A Travellerspoint blog

Mississippi River Weekend

With the Illinois, Iowa, and Wisconsin Young Birders!

all seasons in one day 85 °F

Hi all,

This weekend I have been in the Mississippi River Valley in northwest Illinois and eastern Iowa. It was a joint overnight field trip with the Illinois, Iowa, and Wisconsin Young Birders Clubs. This was an absolutely awesome weekend with great people and great birds, including 4 lifers! Here is the full trip report:

Yesterday (Saturday, June 14), my mom and I left Oak Park in our car at 8:45am and we drove the 2.5-hour drive to Carroll County on the Illinois shore of the Mississippi River.

After a few stops along the way, we met the other birders at Mississippi Palisades State Park at 12 noon.

I ate a quick lunch and then us 24 young birders split into 2 groups. Both groups birded the surrounding Mississippi Palisades State Park, but just in different areas. MPSP is renowned for its breeding forest birds, especially warblers. This state park helped us boost our warbler total for the day yesterday to ten species (which is a really good total for summer), including this lovely BLUE-WINGED WARBLER, which is an uncommon sight:

Then, we drove over to the Lost Mound Unit of the nearby Mississippi River Fish and Wildlife Refuge and we saw many open-country birds including some uncommon species. Here are some photos:


This GRASSHOPPER SPARROW, a rare species, was a life bird for me:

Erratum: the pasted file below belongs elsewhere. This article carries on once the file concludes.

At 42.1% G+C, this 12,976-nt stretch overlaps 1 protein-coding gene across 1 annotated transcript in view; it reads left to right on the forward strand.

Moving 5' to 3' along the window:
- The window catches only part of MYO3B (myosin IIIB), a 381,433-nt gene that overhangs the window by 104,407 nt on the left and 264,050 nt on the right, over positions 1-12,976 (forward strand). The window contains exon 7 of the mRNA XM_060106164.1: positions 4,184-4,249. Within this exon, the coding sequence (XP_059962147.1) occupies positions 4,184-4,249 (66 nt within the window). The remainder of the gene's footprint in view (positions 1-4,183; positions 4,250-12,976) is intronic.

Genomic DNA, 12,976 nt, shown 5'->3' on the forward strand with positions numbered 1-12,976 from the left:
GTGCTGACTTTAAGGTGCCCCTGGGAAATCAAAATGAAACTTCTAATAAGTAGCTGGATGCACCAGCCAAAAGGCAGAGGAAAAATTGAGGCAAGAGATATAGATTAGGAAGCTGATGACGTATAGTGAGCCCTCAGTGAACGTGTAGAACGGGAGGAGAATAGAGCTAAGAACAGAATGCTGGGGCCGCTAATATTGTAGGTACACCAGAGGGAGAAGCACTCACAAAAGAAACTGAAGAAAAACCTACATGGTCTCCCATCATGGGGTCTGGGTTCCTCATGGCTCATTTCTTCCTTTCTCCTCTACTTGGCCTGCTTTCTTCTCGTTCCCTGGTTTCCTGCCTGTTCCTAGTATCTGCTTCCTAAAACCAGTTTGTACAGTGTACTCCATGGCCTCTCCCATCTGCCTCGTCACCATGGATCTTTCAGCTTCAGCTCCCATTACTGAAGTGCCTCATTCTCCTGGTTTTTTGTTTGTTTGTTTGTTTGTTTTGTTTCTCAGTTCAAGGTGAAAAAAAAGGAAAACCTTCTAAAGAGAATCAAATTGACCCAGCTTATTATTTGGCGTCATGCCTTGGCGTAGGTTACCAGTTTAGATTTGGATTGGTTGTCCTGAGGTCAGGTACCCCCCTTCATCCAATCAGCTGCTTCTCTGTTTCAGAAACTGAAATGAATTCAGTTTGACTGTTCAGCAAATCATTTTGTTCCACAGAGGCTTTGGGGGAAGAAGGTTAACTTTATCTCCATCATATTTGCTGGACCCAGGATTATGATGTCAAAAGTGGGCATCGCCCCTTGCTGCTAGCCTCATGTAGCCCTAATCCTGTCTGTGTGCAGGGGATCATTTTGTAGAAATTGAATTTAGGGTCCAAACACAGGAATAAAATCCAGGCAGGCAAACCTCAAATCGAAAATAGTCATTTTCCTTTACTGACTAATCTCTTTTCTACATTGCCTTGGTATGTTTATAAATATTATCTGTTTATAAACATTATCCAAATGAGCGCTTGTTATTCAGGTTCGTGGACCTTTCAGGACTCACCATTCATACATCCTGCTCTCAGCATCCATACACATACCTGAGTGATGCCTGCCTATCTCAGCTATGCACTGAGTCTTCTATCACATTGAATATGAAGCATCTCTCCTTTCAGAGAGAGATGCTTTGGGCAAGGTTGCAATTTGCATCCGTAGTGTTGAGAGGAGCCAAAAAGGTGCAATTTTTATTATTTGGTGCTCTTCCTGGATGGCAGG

LARK SPARROWS, like this one, are even more uncommon, but I had seen this species once before:

Then, all of the young birders shared a lovely pizza dinner together. No, we didn't eat at this classy place:


A nice treat was seeing a PEREGRINE FALCON, which nest on a large structure near the pizza restaurant:

After seeing the falcon, everyone drove to the Lost Mound Unit again for an owling expedition. I found this beautiful male BALTIMORE ORIOLE along the way:

Upon arriving, we met our "owler" for the night who have us a special presentation on owls. Then, we all drove with him to a few places in the preserve at which he said Barred Owls are regular visitors. Immediately, we picked up classic nightjar species such as COMMON NIGHTHAWK and EASTERN WHIP-POOR-WILL. The owler was a very rotund man who, when he called the owls, his body absolutely shook. His loud, realistic owl calls resonated through the forest, and soon we had two real live BARRED OWLS calling back at us! It is always nice to have the chance to listen to owls.